Cassandra, a PhD candidate working on an archaeological dig in Arizona, inadvertently stumbles upon a powerful ley line. In an effort to replicate and document the experience, she becomes lost in twentieth century Syria. When she discovers a society of fellow or former travelers, she becomes a member and accepts their first assignment: to find Kit and his great-grandfather.

The story ends with Kit and Mina, still the character in her flashback, reunited but back in the Stone Age all because Kit stumbled upon what everyone is actually looking for: the Spirit Well. He believes he can return there, but there’s a problem. His access point that opened to the Spirit Well dimension is blocked.

Strengths. I may have lost some of you with that last paragraph. Mina, on her way to hide, thinks back over her years of learning how to travel the ley lines and the help she received and the events that occurred. One of those events was connecting with Kit of story-time present.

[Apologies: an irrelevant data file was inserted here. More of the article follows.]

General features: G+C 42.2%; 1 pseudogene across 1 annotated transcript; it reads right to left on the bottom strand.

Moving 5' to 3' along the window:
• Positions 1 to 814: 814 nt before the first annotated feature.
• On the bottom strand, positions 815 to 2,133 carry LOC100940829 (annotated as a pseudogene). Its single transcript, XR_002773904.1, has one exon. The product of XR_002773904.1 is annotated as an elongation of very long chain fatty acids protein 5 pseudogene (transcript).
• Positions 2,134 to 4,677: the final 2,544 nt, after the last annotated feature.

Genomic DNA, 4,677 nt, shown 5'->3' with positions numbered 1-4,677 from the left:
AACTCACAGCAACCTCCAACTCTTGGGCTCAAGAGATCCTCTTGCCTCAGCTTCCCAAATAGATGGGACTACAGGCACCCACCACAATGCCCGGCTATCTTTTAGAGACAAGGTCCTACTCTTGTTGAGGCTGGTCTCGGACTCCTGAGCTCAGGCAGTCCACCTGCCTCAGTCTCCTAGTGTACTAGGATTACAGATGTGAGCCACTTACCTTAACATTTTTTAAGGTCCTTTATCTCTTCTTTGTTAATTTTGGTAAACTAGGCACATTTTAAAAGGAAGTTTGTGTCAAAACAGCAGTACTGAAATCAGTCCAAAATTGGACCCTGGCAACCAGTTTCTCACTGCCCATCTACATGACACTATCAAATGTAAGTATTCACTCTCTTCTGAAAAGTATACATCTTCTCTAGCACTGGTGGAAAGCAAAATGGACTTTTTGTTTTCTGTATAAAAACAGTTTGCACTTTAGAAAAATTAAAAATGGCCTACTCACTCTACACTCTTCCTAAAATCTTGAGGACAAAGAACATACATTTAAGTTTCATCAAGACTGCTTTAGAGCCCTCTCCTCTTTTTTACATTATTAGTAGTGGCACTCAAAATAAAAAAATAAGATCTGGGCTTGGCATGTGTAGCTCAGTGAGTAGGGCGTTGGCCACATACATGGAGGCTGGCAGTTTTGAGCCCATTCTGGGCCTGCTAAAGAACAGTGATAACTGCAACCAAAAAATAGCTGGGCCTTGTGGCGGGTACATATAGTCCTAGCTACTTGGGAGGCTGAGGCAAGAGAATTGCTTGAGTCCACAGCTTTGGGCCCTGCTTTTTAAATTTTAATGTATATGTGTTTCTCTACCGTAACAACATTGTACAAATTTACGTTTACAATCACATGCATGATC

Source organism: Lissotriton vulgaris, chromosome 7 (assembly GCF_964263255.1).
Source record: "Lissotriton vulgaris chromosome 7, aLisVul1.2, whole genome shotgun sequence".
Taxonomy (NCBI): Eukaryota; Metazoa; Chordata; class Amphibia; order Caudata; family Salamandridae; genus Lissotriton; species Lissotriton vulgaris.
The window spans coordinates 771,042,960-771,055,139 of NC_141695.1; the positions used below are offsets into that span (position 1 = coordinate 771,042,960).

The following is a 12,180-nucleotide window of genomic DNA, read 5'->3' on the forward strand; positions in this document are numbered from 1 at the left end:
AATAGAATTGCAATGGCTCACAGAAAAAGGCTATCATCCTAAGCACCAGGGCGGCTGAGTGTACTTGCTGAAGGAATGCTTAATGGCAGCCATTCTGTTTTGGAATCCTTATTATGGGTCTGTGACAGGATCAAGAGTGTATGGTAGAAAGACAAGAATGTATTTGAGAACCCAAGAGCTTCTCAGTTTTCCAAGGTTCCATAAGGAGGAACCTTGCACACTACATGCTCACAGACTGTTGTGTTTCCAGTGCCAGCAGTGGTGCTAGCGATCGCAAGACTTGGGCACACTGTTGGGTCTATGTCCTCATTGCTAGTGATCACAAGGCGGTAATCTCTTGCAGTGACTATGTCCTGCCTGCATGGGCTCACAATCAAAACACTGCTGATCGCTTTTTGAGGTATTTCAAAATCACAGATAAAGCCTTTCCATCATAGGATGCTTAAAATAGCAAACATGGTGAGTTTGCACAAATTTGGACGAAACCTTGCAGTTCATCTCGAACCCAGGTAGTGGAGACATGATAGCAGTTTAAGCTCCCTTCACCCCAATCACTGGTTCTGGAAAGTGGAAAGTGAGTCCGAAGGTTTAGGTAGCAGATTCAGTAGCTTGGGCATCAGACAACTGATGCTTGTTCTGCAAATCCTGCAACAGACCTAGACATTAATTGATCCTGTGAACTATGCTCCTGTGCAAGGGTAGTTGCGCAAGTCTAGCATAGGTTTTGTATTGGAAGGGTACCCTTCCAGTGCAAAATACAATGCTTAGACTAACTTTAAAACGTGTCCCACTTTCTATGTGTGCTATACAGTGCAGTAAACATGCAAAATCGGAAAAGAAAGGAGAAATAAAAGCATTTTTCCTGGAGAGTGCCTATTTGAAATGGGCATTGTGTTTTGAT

I almost missed this, thinking I’d read carelessly and overlooked where the flashback ended. But at one point Kit speaks of Mina rescuing him in Egypt, an event that occurred in The Skin Map, but Mina informed him that for her, in her current dimension, that event hadn’t happened yet.

How is this a strength? It illustrates to me how brilliantly Stephen Lawhead is handling the multiple strands of this plot–past and present and their intersection.

The thing that impressed me the most was that I never felt lost. Once or twice I had to remind myself who some of the minor characters were, but whenever a chapter (frequently) began with a different point of view character, I quite easily fell right into their plight and setting, just as eager to learn more as when Mr. Lawhead took us away from them.